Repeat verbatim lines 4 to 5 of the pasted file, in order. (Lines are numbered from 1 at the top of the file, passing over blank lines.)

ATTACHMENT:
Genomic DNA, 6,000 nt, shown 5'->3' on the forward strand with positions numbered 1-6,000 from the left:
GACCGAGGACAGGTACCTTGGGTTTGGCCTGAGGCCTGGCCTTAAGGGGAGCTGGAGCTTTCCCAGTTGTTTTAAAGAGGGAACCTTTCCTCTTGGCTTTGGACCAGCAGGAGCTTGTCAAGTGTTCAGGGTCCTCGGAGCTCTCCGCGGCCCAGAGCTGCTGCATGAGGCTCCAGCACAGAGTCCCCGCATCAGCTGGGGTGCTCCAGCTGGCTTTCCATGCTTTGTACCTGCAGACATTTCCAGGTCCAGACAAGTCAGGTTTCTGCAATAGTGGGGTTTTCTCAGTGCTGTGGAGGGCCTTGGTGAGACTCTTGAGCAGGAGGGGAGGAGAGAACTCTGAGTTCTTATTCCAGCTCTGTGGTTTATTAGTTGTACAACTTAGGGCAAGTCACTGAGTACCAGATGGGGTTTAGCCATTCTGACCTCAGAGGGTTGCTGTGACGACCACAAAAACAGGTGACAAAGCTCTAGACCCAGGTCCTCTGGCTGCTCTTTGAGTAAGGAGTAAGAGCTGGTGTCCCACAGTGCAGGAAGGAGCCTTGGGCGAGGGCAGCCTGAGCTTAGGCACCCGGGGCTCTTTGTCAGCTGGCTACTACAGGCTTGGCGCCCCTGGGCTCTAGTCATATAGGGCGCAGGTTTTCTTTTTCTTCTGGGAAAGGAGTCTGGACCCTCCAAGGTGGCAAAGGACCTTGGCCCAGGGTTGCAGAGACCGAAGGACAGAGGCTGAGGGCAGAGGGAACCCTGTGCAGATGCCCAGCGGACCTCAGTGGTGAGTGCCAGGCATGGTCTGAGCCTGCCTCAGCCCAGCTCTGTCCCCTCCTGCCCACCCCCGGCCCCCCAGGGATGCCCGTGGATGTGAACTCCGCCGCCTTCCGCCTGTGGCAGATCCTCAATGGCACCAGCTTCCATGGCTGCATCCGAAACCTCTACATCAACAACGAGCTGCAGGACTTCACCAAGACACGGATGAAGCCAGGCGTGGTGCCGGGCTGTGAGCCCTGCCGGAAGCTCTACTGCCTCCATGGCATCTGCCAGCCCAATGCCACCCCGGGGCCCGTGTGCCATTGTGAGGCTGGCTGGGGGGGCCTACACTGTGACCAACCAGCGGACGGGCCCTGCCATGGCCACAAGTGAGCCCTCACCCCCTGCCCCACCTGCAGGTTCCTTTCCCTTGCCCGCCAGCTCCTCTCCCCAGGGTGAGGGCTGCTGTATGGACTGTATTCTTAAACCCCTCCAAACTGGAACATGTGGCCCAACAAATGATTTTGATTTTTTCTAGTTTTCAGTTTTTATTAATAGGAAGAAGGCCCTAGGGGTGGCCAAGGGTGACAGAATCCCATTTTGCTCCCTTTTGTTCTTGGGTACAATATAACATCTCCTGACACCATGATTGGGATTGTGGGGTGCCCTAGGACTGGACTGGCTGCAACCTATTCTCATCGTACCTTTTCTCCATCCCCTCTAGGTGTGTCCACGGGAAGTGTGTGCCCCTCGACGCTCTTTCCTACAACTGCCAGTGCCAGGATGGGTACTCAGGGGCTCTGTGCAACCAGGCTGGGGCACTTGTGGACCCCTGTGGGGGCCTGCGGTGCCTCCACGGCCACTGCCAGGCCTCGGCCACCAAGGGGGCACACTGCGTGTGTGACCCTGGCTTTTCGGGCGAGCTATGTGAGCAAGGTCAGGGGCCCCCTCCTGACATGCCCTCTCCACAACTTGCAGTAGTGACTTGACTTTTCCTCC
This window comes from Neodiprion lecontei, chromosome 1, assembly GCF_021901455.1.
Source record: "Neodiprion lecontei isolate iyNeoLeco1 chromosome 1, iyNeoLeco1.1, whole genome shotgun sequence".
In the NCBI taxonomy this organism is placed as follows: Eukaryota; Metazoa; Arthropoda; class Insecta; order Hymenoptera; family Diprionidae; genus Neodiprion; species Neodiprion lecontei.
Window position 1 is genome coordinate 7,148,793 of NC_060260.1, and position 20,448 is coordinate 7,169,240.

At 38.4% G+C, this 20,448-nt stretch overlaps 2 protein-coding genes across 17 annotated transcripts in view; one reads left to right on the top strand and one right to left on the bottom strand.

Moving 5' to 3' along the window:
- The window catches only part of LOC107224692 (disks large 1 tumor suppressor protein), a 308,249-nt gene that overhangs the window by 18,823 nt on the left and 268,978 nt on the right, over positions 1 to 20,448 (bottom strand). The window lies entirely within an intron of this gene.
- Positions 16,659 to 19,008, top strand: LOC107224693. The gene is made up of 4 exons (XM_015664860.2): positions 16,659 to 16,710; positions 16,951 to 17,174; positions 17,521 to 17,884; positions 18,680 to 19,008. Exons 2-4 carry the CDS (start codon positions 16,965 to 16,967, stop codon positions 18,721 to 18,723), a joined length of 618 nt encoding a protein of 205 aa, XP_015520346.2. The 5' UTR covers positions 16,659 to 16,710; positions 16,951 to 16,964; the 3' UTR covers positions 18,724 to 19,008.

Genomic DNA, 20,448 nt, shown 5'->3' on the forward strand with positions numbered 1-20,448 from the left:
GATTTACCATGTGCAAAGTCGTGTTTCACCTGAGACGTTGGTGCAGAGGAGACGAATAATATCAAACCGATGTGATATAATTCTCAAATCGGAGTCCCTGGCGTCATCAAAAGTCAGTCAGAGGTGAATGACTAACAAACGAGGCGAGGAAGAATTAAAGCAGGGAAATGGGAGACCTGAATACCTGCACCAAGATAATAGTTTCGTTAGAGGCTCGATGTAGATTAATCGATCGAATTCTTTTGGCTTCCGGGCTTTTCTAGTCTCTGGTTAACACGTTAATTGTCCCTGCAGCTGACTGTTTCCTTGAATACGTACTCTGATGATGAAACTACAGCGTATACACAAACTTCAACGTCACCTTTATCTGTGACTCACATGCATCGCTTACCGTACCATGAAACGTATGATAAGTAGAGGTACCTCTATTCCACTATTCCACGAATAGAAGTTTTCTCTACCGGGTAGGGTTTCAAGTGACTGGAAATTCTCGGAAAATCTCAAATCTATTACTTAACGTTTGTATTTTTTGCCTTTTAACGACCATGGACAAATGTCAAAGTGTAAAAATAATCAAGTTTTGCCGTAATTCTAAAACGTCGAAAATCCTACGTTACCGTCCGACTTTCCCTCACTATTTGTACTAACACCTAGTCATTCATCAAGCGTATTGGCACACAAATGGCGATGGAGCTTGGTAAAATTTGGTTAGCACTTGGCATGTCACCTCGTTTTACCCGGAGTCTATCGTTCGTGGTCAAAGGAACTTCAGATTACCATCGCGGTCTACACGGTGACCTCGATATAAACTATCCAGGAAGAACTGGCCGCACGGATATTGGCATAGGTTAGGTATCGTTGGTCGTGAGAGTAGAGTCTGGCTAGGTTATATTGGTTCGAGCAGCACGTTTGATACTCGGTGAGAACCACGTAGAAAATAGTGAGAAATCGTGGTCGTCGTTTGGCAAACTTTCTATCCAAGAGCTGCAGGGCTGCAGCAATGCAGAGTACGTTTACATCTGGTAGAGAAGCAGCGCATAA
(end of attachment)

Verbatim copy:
Source record: "Neodiprion lecontei isolate iyNeoLeco1 chromosome 1, iyNeoLeco1.1, whole genome shotgun sequence".
In the NCBI taxonomy this organism is placed as follows: Eukaryota; Metazoa; Arthropoda; class Insecta; order Hymenoptera; family Diprionidae; genus Neodiprion; species Neodiprion lecontei.